By Marcus Rayner | To the Editor, NJBIZ
The HealthCare Institute of New Jersey recently released its annual economic impact survey, which found that the pharmaceutical and medical technology industries had a $24.2 billion impact on New Jersey’s economy last year (“Pharma strong, but N.J. says it’s no time to rest,” Jan. 9).
This is an invaluable contribution to our state’s tax base and residents’ quality of life.
Our highly skilled work force, transportation hubs and existing industry base make New Jersey a natural home for the pharmaceutical industry. But in order to solidify our competitive edge over neighboring states, we must begin to enact common sense civil justice reform measures that will enable the life sciences to continue to grow. Over the last decade, litigation tourism against our state’s premier industry has increased dramatically, tying up large amounts of capital that could be further invested in New Jersey’s economy. Today, 93 percent of the plaintiffs in mass torts against our state’s pharmaceutical companies come from outside of New Jersey.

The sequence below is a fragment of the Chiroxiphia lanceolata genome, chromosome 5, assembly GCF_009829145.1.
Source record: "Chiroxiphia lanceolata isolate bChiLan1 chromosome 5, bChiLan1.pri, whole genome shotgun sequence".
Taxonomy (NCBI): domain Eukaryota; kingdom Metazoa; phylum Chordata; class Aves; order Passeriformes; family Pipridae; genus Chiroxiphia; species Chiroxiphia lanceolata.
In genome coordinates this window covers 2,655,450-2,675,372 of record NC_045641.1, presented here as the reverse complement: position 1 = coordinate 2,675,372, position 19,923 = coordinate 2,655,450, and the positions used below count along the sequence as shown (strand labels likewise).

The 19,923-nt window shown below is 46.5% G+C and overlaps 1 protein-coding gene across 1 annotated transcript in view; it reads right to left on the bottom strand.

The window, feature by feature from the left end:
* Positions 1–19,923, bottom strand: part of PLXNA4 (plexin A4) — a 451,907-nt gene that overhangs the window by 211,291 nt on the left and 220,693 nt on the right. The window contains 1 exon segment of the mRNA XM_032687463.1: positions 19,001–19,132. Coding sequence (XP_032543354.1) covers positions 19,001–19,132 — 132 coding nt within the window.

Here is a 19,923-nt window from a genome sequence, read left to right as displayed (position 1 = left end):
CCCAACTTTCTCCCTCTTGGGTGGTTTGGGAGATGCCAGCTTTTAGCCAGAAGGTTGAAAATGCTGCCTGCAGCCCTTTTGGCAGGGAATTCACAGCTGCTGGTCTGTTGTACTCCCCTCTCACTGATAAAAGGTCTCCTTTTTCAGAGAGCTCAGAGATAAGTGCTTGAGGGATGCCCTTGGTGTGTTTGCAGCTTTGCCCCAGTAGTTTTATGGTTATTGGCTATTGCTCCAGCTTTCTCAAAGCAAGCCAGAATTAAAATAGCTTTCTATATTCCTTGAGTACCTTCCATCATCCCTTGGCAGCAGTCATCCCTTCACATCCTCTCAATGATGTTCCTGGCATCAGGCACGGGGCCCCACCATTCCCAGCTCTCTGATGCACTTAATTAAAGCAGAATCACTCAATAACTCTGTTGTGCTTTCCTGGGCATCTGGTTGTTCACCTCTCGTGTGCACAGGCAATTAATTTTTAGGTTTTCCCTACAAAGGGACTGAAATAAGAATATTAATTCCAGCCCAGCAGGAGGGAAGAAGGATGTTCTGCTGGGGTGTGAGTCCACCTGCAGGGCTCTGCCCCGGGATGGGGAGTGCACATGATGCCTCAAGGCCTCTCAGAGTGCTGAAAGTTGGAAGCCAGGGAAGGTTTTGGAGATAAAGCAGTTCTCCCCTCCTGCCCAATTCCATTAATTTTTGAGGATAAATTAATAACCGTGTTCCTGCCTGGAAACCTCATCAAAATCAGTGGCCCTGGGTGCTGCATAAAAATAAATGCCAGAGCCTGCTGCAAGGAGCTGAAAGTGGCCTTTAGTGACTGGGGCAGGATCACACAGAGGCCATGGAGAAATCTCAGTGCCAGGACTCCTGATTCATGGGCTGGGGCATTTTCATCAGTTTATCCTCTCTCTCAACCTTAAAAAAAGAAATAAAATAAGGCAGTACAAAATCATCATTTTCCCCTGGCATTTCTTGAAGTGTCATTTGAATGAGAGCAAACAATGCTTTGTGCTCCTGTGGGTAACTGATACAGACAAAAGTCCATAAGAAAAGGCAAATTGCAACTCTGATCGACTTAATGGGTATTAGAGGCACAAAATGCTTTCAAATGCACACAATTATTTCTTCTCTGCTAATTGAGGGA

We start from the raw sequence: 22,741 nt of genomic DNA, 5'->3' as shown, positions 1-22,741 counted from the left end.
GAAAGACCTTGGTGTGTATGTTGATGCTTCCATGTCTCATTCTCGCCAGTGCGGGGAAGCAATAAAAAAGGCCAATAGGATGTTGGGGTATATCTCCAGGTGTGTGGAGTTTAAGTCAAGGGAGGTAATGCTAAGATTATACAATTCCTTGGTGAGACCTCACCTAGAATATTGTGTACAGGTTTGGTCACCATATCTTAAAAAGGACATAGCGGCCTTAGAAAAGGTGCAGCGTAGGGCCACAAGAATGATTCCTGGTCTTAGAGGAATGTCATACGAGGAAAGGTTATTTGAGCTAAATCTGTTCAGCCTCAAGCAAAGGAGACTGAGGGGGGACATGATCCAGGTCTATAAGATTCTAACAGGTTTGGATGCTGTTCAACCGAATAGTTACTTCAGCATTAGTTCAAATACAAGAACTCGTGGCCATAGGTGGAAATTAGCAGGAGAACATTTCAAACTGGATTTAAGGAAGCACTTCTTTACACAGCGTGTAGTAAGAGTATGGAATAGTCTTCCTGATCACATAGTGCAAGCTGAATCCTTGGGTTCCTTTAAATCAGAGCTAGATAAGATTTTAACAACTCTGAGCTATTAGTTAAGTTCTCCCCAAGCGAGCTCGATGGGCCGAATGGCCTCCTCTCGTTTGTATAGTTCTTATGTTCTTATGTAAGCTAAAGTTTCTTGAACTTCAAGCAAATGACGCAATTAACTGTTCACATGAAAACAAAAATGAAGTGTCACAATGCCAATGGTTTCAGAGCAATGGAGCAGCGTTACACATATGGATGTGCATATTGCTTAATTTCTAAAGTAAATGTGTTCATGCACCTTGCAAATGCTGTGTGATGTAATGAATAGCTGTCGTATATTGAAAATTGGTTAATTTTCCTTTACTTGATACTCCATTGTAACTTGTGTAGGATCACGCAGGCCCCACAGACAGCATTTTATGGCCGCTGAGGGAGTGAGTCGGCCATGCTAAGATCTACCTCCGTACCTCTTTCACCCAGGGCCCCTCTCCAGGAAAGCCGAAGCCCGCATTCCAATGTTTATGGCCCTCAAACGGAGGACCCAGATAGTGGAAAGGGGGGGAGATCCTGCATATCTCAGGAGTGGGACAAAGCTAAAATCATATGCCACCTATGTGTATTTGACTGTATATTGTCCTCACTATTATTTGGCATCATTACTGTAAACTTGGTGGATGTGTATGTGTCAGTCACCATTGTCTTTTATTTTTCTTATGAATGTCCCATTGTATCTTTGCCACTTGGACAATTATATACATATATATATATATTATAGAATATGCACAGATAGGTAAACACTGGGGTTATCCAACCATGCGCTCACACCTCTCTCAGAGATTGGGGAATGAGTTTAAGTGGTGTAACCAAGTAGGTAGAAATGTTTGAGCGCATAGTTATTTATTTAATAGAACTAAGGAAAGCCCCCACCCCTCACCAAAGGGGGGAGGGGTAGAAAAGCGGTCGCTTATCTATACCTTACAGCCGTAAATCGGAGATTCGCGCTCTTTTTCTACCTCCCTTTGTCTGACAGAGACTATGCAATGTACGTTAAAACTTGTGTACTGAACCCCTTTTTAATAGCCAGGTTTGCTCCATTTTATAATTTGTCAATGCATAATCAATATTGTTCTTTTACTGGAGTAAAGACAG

Rising litigation and insurance costs threaten to undermine New Jersey as a place in which the pharmaceutical and medical technology industries would choose to expand. Enacting civil justice reform is a budget-neutral approach for the Legislature to take to ensure that the life sciences industry continues to create additional jobs in New Jersey.
Marcus Rayner, executive director
New Jersey Lawsuit Reform Alliance